EN­VI­RON­MENT Early warn­ing as Kwara flood ren­ders hun­dreds home­less

Daily Trust - - ENVIRONMENT - From Ab­dul­la­teef Aliyu, Ilorin

The year 2014 rainy sea­son has barely started when, re­cently, many res­i­dents of Ilorin, the Kwara State cap­i­tal, were ren­dered home­less fol­low­ing a flood that ac­com­pa­nied a late night down­pour.

The ugly event, ac­cord­ing to ex­perts, is a tip of what to ex­pect as rainy sea­son creeps in un­less ur­gent steps are taken to avert the re­cur­rence of 2012 flood, Daily Trust re­ports.

The dev­as­ta­tion wit­nessed in Kwara State dur­ing the year 2012 flood which ren­dered sev­eral thou­sands home­less is no doubt still fresh in the mem­o­ries of those af­fected. It was a flood of fury which the state did not ex­pe­ri­ence for over two decades.

Five out of the 16 lo­cal gov­ern­ments in the state were rav­aged by the flood dis­as­ter. They in­cluded Patigi, Edu, Baruten, Moro and Ilorin South Lo­cal Gov­ern­ments as well as a por­tion of Ifelo­dun. The flood was said to have been ag­gra­vated as a re­sult of the near­ness of some of these lo­cal gov­ern­ments to River Niger and Asa and dams like Shi­roro, Jebba, and Kainji.

As one of the states rav­aged by last year’s flood, Kwara ben­e­fit­ted in the wind­fall pro­vided by the federal govern­ment to the flood af­fected states with the state get­ting as much as N300mil­lion.

How­ever, the state is at it again with last week’s flood which killed four people, ren­dered many people home­less and swept away cars, among oth­ers. This, many be­lieve, has un­der­scored the need for a proac­tive, ur­gent and holis­tic step to pre­vent a more dev­as­tat­ing dis­as­ter through an ef­fec­tive drainage sys­tem and ag­gres­sive en­light­en­ment cam­paign to dis­cour­age dump­ing of refuse into canals and wa­ter­ways.

Apart from the in­ter­ven­tion fund to cush­ion the ef­fect of flood on the af­fected com­mu­ni­ties, one of the mea­sures be­ing taken to avert fu­ture flood­ing is the dredg­ing and chan­neli­sa­tion of Asa River which usu­ally over­flows dur­ing rainy sea­son and ren­der many people home­less.

Though the dredg­ing has com­menced last year, in­ves­ti­ga­tions by Daily Trust showed that not much work has been done on the dredg­ing ow­ing to fail­ure of res­i­dents around the area to com­ply with the re­lo­ca­tion or­der.

It was gath­ered that the first phase of the project would cover Coca-Cola Bridge to Unity Bridge and it will pass through Emir’s Road Bridge and Amilengbe Bridge, all in Ilorin me­trop­o­lis. It is ex­pected to be 40 me­ters wide and 25 me­ters each at both sides.

The Project Di­rec­tor of the Firm han­dling the Project, Engr. Idowu Salau, in an in­ter­view in Ilorin, dis­closed that over 60 struc­tures have been marked to give way for the dredg­ing and the chan­neli­sa­tion of the river.

He said: “Some of the houses marked for de­mo­li­tion by the Town Plan­ning De­vel­op­ment Author­ity has not been de­mol­ished which is af­fect­ing the chan­neli­sa­tion of the river. Only five out of the over 60 houses marked for de­mo­li­tion have cer­tifi­cate of oc­cu­pancy.

He urged res­i­dents of Isale Asa off Ami­legbe road, Ilorin, to be pa­tient with the con­trac­tor han­dling the chan­neli­sa­tion of the Asa River and as­sured them that the prob­lem fac­ing the res­i­dents as a re­sult of the on­go­ing work on the project would be ad­dressed within the next one month.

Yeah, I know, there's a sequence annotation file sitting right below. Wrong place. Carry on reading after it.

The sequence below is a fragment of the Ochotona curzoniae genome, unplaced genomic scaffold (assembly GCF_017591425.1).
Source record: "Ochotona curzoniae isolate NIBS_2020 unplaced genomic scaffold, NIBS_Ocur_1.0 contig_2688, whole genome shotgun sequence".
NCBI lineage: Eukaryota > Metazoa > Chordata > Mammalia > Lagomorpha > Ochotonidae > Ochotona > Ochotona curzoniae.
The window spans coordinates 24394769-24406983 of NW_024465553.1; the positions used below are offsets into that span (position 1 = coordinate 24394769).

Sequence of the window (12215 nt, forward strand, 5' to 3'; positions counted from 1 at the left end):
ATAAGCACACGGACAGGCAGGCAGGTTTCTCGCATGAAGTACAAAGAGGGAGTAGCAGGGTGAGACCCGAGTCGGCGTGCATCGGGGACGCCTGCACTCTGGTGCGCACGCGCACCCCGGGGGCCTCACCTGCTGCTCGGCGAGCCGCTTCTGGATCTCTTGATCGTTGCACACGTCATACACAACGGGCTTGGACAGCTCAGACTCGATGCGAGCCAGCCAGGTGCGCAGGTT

“The Federal Govern­ment ini­tially ap­proved 50 me­ters walk­a­way be­fore it was re­duced to 25, now to 15 which al­lowed some struc­tures not to be de­mol­ished.

“We de­cided to build a con­crete base af­ter dredg­ing the river so that our ef­forts would not be fu­tile. This re­ally as­sisted to con­trol flood­ing that oc­curred re­cently in Ilorin. Flood has no boundary, if the Asa River was not widened, the flood would have cause havoc on some res­i­dents of ilorin me­trop­o­lis.

“A beer par­lour has been marked for de­mo­li­tion be­cause it is se­ri­ously af­fect­ing our work, even the Salem House must be de­mol­ished com­pletely be­cause it was built at the cen­tre of the river.”

Salau also blamed the Kwara State Govern­ment for the slow pace of work on the project, say­ing that the agency sad­dled with the re­spon­si­bil­ity to mark the struc­tures for de­mo­li­tion has not shown the zeal to do its work.

Speak­ing with our cor­re­spon­dent, the state Com­mis­sioner for En­vi­ron­ment and Forestry, Al­haji Abubakar Mora, said govern­ment would do some­thing fast and quick to avert the re­cur­rence of 2012 dis­as­ter, urg­ing res­i­dents liv­ing in flood­prone ar­eas to re­lo­cate as di­rected by the govern­ment.

Mean­while, the state govern­ment has con­sti­tuted a seven-mem­ber Task Force on flood con­trol and restora­tion of Ilorin mas­ter plan.

A state­ment signed by Sec­re­tary to the State Govern­ment, Al­haji Isi­aka Gold, said the task force would work on the restora­tion of llorin mas­ter plan to guide against fu­ture dis­tor­tion.

The state­ment said the com­mit­tee would de­ter­mine the im­me­di­ate and re­mote causes of the re­cent flood­ing in Ilorin, the state cap­i­tal, and pro­vide the way for­ward on how to en­sure com­pli­ance with Ilorin town­ship mas­ter plan.

The state­ment said the task force would also work to pre­vent en­vi­ron­men­tal degra­da­tion and all forms of flood re­lated losses.

The com­mit­tee is ex­pected to sub­mit its re­port in six weeks time to the state govern­ment.

It is, there­fore, ex­pected that the govern­ment would do the need­ful to avert dan­ger as the rainy sea­son creeps in be­cause a stitch in time, they say, saves nine.

Area af­fected by rain storm in Ilorin re­cently.

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